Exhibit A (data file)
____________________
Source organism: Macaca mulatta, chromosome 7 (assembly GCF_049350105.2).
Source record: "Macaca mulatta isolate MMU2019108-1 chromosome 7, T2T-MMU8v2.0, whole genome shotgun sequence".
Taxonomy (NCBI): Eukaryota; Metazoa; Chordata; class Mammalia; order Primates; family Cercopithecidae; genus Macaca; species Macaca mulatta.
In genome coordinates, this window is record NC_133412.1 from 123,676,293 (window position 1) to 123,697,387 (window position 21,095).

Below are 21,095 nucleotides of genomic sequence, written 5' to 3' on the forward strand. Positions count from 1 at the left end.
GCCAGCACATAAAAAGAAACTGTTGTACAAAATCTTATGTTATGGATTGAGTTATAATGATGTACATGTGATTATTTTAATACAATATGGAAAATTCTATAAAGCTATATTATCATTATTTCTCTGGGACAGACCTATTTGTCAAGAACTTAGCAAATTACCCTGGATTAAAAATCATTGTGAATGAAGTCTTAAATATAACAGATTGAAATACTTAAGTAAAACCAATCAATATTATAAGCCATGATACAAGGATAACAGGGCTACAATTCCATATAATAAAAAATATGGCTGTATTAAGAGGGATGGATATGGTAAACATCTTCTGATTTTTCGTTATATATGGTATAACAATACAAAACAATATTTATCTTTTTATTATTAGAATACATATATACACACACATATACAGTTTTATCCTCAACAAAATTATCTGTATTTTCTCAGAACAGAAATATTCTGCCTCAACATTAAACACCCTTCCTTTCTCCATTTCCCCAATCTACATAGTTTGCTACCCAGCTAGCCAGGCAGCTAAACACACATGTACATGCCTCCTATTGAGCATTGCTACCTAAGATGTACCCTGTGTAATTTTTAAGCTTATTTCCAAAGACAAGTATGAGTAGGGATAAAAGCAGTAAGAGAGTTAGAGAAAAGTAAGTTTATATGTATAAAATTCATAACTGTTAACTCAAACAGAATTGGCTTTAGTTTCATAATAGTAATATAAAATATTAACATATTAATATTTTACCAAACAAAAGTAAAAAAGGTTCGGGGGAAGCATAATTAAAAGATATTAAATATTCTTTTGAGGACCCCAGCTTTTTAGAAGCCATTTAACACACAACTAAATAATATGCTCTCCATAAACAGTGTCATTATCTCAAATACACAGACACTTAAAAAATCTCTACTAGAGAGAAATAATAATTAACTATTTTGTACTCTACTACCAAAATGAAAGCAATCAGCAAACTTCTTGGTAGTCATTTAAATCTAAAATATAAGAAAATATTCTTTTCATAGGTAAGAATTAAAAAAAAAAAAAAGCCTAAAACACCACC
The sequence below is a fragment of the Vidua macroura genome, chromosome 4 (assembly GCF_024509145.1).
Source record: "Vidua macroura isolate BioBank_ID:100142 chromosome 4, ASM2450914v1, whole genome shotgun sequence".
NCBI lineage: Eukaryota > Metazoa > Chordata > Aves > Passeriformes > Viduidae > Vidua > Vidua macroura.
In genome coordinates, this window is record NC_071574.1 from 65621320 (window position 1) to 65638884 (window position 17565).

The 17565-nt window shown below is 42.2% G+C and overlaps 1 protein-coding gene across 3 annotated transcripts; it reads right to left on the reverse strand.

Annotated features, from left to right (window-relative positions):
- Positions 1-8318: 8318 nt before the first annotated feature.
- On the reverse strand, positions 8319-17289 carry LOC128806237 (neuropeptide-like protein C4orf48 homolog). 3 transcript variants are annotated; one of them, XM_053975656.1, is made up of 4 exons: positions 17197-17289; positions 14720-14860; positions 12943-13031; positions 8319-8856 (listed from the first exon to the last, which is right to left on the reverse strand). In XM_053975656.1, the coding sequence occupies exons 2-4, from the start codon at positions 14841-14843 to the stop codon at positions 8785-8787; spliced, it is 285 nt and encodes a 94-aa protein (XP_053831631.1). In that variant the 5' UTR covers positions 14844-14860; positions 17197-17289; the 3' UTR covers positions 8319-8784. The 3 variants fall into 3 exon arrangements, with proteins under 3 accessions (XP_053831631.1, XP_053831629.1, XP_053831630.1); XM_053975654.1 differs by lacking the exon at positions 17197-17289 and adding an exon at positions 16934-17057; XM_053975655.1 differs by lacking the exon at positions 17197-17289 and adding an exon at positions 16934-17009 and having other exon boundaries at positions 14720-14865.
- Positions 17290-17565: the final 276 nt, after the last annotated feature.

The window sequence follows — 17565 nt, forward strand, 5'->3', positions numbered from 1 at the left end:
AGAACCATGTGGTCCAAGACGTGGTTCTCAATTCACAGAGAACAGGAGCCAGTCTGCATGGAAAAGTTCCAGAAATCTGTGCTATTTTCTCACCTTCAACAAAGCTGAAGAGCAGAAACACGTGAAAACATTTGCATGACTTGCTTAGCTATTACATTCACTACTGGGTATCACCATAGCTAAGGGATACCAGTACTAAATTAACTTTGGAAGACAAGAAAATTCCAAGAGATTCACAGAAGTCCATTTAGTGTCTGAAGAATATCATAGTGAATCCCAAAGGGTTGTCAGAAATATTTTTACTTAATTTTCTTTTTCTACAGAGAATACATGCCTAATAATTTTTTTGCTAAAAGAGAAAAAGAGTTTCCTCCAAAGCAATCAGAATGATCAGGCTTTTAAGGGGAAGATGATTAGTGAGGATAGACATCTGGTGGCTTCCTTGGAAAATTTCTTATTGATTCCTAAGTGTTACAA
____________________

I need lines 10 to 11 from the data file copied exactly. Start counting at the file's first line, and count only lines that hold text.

In genome coordinates, this window is record NC_071574.1 from 65621320 (window position 1) to 65638884 (window position 17565).

The 17565-nt window shown below is 42.2% G+C and overlaps 1 protein-coding gene across 3 annotated transcripts; it reads right to left on the reverse strand.